Laboratory for Social-Emotional Development and Intervention

Adversity

Child Development in Marginalized Communities (CDMC)

In developing countries, many children are born in families that are marginalized due to reasons such as poverty, rural-to-urban migration, and internal and external displacement. Growing up in marginalized communities exposes children not only to poverty, but also to violence, inadequate care, limited access to health services, and so on. Early exposure to these risk factors can have detrimental, and sometimes even irreversible, effects on child development and health, such as delayed social-emotional development, lower cognitive capacities, and behavioural challenges. Thus, intervention is required early in life for children facing adversity in order to break the cycle.

 

This project focuses on children from birth to 24 months in a marginalized urban informal settlement with residents from mixed backgrounds (e.g., refugee, rural migrants, and poor indigenous people) in Nairobi, Kenya. We aim to adapt, implement, and evaluate an integrated, evidence-based intervention to support children’s early development in social-emotional, cognitive, and health domains. In the first phase, we will conduct a feasibility study to understand child development, maternal and child health, breastfeeding and child rearing practices in this context. We will also collect information on the infrastructure and demography in this community. In the second phase, we will use a Randomized Controlled Trial (RCT) as well as implement an integrated intervention which will be adapted from information gained through our literature review and findings from the feasibility study (the first phase). In the third phase, we will assess and monitor child development and evaluate the effectiveness of the intervention. Ultimately, we hope to contribute to the ongoing discussion of what we, as researchers, can do to support the development of vulnerable children in marginalized contexts.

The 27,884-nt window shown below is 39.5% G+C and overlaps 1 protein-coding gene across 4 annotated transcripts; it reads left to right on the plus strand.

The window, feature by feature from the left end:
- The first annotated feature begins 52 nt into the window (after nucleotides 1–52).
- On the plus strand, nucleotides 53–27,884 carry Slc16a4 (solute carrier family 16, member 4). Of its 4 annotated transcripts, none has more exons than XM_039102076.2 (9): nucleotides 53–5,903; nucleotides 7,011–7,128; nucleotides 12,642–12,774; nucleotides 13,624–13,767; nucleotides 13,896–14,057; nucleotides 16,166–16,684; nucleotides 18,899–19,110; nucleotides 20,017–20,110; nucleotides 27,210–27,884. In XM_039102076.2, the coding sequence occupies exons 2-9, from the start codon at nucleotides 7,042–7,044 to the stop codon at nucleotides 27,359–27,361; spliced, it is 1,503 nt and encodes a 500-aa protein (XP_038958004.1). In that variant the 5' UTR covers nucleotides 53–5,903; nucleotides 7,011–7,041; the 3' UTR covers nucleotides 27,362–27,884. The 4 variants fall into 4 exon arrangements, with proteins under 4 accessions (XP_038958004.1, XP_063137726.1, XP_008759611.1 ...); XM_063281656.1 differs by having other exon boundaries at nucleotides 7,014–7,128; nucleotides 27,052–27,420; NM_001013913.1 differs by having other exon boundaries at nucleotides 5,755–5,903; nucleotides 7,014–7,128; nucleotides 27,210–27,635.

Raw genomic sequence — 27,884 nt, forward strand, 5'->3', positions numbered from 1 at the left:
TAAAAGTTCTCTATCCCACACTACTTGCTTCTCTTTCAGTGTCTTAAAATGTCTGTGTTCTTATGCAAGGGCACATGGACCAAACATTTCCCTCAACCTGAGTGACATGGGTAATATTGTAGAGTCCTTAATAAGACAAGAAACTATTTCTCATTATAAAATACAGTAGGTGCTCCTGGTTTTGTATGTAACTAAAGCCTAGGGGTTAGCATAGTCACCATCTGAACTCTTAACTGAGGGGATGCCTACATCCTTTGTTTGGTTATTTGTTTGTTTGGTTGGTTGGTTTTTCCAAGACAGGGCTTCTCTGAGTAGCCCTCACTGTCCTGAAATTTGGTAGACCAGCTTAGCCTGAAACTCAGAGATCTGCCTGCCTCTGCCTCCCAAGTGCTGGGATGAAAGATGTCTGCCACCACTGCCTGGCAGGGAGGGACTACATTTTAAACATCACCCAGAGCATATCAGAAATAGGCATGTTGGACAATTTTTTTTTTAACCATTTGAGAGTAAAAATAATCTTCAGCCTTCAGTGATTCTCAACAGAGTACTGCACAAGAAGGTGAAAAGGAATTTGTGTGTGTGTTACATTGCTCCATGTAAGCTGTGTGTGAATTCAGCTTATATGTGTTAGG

This project is collaborated with the Alliance for Human Development (AHD) at Lunenfeld Tanenbaum Research Institute, in Toronto and the Institute for Human Development (IHD) at the Aga Khan University, in Nairobi. For more information, please visit

the → project website

 

 

Research:

Aggression

Kindness

One of our central research themes focuses on the impact of adversity, such as poverty, exposure to violence, or experiences of war, on children and adolescents. We explore how experiencing adversities influences the development of kindness and aggression, and how we can reduce aggression and enhance kindness in children and adolescents experiencing varying levels of adversity.

Below you will find our ongoing research projects on adversity and its effect on kindness and aggression.

 

 

Study of Prosocial Development and Resilience in Newcomer Transitions(SPRINT)

With many refugees arriving in Canada, it is important to understand how to best help these children and families successfully integrate and resettle into society. What are the refugee children’s and caregivers’ experiences surrounding support, prosociality, and challenging situations during their transition? What personal characteristics and interpersonal experiences make the transition easier for some than for others? How do these factors affect the children’s resilience, development, and health? SPRINT is a community-based project that addresses these questions. In a sample of  newcomer children ages 5 to 12, and their caregivers, we collect information on the children’s emotional and behavioural characteristics, social interactions, and psychological well-being using questionnaires. We also interview them about some of the challenges and positive experiences they have had (such as receiving support and helping others) during their transition. We aim to understand how refugee children and families deal with their transition to Canada and the factors that contribute to their resilience and health, helping them to adjust and thrive. To better comprehend the information gathered from working with the refugee families, we also collect information from a comparison group of age-matched non-refugee Canadian children and families using the same measures and procedures. This comparison can help identify unique challenges and strengths in refugee children and inform systems of support tailored to the needs of the children and families in a developmentally and culturally sensitive way. The findings from this project will inform the development and implementation of practices designed to help with the social adjustment and integration of refugee families in Canada.